Friday, January 30, 2009

Implied Volitility Reflects Risk Premium

Implied volitility is typically greater than historical volitility. Why is that?

I suggest that reflects the value of a reduction of risk. 

What is worth more, a ticket for a 1 in 10 chance to earn $10, or a single dollar bill? It depends on how much money you have. If you have an un-ending money supply, you could buy an infinate number of tickets, and the value would be equal to the same number of dollar bills. 

But if you have a limited money supply, you might not want to take the risk. The value of risk reduction has evidence in insurance. If someone has an infinate money supply, insurance only makes sense if the insurance company has access to cheaper resources than you do; the reducion in risk is of no value. 

Similarly, stock option prices should incorporate the value of risk reduction whenever money supply is limited. In fact, the variance between historical and implied volititliy may be used to gauge the money supply.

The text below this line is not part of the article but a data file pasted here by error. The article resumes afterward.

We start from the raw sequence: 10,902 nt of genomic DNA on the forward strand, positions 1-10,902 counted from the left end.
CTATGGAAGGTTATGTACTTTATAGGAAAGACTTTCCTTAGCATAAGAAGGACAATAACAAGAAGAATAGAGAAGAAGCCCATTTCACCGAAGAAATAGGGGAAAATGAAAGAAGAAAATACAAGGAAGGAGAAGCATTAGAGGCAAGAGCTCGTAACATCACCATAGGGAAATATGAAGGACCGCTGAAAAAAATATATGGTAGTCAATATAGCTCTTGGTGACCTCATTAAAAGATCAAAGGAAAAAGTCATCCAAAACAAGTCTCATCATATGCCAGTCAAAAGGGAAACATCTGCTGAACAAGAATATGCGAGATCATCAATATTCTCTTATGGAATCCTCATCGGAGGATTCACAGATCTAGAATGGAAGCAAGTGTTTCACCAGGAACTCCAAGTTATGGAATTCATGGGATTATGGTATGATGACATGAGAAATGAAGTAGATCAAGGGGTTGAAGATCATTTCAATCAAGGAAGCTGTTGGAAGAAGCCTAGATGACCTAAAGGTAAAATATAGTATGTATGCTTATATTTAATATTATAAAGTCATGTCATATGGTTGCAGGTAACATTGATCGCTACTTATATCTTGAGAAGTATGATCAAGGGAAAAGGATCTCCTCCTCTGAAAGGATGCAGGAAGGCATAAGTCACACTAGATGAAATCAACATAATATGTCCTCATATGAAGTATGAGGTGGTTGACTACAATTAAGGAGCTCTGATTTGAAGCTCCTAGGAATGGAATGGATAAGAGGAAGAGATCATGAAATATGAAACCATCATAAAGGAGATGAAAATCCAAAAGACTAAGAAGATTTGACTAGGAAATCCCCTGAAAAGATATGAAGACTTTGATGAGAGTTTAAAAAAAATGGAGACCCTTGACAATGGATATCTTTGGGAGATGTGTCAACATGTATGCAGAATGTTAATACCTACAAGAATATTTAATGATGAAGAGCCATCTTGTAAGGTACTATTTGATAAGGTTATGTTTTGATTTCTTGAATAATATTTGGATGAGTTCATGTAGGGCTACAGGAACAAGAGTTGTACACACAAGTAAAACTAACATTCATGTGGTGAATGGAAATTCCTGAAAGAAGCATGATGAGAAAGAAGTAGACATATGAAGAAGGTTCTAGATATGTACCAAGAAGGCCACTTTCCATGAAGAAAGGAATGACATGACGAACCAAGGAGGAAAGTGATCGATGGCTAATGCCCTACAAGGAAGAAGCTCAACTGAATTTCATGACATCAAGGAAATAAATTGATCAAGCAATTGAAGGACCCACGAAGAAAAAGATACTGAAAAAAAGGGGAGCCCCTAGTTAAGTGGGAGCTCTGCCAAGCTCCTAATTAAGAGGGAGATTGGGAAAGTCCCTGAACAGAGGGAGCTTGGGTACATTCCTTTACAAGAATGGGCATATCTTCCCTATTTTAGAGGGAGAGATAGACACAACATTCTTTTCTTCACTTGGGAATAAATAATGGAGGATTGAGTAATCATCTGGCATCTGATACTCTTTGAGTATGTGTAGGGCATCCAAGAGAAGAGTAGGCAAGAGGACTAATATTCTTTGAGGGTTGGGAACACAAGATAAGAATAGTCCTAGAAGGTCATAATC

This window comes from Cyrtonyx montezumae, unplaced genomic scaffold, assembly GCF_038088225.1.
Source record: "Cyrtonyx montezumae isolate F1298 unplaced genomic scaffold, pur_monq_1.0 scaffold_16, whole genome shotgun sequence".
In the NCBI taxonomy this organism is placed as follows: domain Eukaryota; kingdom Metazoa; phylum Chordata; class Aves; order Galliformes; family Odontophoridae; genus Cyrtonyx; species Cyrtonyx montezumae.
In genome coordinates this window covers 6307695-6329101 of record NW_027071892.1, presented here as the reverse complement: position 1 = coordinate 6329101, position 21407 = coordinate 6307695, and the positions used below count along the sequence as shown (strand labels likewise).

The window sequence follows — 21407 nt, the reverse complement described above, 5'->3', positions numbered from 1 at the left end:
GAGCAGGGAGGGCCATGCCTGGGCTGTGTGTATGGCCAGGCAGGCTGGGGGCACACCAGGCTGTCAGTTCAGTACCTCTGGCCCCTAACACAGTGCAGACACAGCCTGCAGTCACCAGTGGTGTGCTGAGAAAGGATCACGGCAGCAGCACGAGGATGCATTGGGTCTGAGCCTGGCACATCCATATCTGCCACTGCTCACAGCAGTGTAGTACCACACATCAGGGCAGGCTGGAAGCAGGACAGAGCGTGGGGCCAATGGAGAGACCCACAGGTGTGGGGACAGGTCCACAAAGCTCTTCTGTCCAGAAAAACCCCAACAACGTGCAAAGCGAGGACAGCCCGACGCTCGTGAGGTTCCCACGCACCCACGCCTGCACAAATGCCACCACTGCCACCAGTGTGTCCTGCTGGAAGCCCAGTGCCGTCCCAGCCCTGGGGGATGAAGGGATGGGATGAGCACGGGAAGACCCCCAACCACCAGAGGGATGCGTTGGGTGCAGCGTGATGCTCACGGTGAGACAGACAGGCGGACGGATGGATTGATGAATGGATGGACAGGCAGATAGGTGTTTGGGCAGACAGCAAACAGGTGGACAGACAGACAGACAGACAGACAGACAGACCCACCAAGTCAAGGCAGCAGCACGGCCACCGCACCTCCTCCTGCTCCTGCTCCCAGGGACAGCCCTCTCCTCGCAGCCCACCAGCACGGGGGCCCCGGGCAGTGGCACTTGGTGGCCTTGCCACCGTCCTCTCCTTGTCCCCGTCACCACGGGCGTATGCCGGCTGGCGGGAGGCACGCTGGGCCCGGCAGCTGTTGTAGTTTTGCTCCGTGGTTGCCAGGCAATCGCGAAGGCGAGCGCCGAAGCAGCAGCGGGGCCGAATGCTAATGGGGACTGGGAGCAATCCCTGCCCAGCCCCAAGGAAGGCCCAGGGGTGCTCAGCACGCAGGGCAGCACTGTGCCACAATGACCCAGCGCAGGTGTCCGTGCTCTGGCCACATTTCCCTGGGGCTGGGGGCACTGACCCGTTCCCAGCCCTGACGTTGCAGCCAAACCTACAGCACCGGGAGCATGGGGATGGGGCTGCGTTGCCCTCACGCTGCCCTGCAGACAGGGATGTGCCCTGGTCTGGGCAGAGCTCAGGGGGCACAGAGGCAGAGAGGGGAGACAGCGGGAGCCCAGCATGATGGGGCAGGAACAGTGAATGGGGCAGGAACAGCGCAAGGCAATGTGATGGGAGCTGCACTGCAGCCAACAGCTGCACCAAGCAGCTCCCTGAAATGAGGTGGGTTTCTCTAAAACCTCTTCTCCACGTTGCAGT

Thursday, January 29, 2009

Minumum Wage = Price Fixing

Minimum wage is price fixing. This price fixing hurts the American ecomony by preventing the meeting of supply to demand.

Protenctionist employment policies also hurt America. The demand that Mexicans exhibit for American jobs indicates a disequilibrim. 

In other words, Amarican un-skilled labor is over-priced. Minimum wage and closing the labor market to foreign competition artificially keep these prices to high. 

Here are the consequences:

1. Outsourcing: Many are moving their factories and services off-shore. This reduces demand for labor and makes the American economy less efficient.

2. High cost of living: Because unskilled labor is expensive, living in America is expensive. In the end, the high minimum wage is self perpetuating. If it were eliminated, the cost of living would go down, making the lower wage suitable.

In order for the labor market to be flexible and competitive, it needs to have artificial protection and price fixing removed from it.